Massachusetts Public Schools Ranked Number 1—Again

We're #1! We're #1!

For the seventh year in a row, a nationally respected annual report found that Massachusetts has the best public school system in the country.

Quality Counts, a report by Education Week, says Massachusetts has, again, the best public schools in the country because of its high test scores, its track record of helping students achieve academically, and the state’s financial commitment to education spending.

Of the three criteria on which the nation’s school systems were graded, Massachusetts was first in student success and academic achievement. Students in Massachusetts are in a class at the top all by themselves when it comes to national test scores at the fourth and eighth grade level. Massachusetts students also benefit from a K-12 public education system that is more likely to improve their long-term prospects than any other states.

However, the report found that while Massachusetts does well in preparing students for long-term success and academic achievement before college, it falls short in equitably funding education across the state. Massachusetts consistently has the best test scores in the country, but it also has the third largest achievement gap in the country between rich and poor districts.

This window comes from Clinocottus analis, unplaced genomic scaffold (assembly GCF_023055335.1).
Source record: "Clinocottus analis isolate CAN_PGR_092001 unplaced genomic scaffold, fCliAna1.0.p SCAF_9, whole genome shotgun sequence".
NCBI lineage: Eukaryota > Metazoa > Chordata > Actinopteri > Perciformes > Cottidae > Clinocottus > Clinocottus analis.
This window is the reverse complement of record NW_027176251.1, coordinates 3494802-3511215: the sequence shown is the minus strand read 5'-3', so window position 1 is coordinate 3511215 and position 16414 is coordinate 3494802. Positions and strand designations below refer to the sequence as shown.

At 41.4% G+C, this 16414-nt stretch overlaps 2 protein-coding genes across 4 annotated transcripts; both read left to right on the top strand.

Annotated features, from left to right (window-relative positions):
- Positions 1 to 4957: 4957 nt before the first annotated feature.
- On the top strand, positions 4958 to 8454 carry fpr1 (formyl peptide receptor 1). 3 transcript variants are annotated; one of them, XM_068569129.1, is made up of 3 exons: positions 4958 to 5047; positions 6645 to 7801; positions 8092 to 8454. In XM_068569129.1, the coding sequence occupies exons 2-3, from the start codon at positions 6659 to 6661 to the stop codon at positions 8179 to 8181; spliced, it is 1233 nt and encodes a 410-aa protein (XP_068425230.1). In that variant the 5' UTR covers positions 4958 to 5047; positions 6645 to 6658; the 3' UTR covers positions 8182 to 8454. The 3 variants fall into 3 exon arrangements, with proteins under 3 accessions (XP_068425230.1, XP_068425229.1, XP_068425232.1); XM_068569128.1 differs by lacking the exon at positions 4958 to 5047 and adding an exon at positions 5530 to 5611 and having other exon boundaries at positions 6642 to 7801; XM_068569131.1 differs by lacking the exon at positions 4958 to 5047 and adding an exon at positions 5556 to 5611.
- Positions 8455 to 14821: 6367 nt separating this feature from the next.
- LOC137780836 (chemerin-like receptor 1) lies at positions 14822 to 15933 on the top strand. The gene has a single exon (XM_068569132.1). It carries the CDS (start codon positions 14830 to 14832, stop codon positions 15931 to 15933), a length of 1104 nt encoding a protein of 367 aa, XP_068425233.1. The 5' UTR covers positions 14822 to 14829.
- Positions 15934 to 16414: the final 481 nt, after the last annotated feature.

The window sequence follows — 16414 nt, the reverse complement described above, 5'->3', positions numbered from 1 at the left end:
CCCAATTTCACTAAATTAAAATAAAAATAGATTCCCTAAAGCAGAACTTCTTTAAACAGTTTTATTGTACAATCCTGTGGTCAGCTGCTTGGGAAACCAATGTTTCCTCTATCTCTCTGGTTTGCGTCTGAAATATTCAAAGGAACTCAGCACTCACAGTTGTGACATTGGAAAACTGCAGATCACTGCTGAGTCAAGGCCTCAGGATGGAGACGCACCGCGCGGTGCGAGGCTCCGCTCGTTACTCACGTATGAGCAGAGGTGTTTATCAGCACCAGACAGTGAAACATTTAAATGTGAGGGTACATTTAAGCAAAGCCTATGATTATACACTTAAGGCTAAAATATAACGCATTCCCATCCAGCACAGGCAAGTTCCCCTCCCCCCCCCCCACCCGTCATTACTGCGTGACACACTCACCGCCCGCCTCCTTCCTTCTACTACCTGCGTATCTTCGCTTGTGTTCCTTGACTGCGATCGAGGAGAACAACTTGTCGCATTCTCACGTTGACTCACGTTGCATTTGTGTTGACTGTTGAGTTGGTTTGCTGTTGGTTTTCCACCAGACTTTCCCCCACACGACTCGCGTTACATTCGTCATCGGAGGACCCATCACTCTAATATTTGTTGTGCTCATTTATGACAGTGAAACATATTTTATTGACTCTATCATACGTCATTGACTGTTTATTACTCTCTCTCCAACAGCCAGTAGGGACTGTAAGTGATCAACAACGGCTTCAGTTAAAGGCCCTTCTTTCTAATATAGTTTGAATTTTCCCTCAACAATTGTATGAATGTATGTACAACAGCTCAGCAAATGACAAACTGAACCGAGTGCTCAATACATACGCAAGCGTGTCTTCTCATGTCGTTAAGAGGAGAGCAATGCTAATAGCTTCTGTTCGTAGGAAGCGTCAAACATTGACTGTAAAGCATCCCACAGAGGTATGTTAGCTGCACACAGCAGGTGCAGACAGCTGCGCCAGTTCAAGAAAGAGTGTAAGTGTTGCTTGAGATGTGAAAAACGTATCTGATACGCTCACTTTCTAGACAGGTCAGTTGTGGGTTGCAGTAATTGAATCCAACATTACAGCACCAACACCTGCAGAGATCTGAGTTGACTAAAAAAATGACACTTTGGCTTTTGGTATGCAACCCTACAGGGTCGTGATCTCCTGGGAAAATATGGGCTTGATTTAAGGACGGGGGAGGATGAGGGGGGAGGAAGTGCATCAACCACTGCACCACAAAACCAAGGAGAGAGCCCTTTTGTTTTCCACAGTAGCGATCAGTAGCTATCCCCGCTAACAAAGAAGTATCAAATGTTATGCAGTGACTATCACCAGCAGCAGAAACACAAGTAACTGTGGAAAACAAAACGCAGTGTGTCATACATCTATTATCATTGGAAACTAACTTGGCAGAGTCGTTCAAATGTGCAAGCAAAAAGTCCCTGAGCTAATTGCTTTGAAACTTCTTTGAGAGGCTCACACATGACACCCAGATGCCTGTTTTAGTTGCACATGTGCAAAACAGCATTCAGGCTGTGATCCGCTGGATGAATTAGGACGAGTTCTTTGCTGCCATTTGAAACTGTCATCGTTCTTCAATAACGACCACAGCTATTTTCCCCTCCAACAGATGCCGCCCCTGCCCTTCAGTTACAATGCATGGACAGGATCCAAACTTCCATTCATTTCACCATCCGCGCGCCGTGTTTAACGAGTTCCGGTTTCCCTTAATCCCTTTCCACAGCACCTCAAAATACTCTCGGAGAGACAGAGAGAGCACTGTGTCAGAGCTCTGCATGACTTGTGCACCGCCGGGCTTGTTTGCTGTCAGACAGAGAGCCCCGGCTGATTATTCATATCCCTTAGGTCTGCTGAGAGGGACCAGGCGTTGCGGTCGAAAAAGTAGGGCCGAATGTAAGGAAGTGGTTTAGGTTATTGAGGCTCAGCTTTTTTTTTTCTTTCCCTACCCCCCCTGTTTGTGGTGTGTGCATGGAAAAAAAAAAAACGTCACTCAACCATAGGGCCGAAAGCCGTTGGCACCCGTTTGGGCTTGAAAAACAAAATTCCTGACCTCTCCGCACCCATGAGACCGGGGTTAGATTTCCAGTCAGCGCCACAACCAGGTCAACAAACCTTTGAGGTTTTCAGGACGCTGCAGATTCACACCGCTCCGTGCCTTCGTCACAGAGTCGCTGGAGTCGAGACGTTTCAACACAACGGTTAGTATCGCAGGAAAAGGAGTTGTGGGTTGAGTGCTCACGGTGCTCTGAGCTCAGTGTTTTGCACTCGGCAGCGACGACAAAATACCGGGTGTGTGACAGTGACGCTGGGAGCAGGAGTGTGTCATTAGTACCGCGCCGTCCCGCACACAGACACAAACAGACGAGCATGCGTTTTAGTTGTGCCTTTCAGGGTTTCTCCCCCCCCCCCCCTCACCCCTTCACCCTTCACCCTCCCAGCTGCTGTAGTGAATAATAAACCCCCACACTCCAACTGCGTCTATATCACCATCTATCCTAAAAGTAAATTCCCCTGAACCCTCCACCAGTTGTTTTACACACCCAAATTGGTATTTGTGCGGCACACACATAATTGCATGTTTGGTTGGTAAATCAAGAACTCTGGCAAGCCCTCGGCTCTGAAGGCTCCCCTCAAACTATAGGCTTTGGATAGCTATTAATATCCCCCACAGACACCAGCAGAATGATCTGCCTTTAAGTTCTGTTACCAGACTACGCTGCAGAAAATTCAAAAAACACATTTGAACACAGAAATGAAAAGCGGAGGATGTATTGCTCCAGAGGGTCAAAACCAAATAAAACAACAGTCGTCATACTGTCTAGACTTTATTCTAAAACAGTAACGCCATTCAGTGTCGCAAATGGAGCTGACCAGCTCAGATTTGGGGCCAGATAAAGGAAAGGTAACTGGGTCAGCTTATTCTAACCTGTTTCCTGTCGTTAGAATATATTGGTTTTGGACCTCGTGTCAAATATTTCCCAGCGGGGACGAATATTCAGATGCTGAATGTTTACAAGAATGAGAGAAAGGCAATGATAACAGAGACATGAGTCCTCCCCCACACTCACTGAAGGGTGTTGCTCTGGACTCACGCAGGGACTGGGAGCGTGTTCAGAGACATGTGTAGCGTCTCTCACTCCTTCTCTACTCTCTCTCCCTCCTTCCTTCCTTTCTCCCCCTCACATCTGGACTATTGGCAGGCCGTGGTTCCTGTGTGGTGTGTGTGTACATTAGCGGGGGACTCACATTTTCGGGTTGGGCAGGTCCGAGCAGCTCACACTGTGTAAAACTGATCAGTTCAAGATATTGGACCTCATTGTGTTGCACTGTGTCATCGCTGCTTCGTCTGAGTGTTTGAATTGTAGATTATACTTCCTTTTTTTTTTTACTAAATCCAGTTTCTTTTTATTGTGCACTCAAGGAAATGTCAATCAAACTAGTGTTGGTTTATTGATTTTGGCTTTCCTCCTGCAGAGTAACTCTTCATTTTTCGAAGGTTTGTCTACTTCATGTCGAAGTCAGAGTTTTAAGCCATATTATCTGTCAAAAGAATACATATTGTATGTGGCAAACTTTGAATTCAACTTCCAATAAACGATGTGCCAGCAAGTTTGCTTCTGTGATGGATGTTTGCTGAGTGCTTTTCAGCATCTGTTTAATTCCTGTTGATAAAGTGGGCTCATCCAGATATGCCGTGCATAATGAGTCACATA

There’s a huge disparity between the wealthy and poor school districts in Massachusetts, leading to a sizable achievement gap around the state. On certain tests, it’s a difference of 25 or 30 points. And the report found that the gap is increasing in some areas. According to Education Week, the disparity is reflected in the state’s per pupil spending numbers.

Average per pupil spending in the United States is $11,667, but in Massachusetts, that figure is roughly $15,000. But it’s distorted by a handful of districts on the high and low end of the spectrum. Six districts spend over $25,000 per student, but seven spend less than $11,000. Only eight states have a larger financial disparity between their richest and poorest school districts than Massachusetts.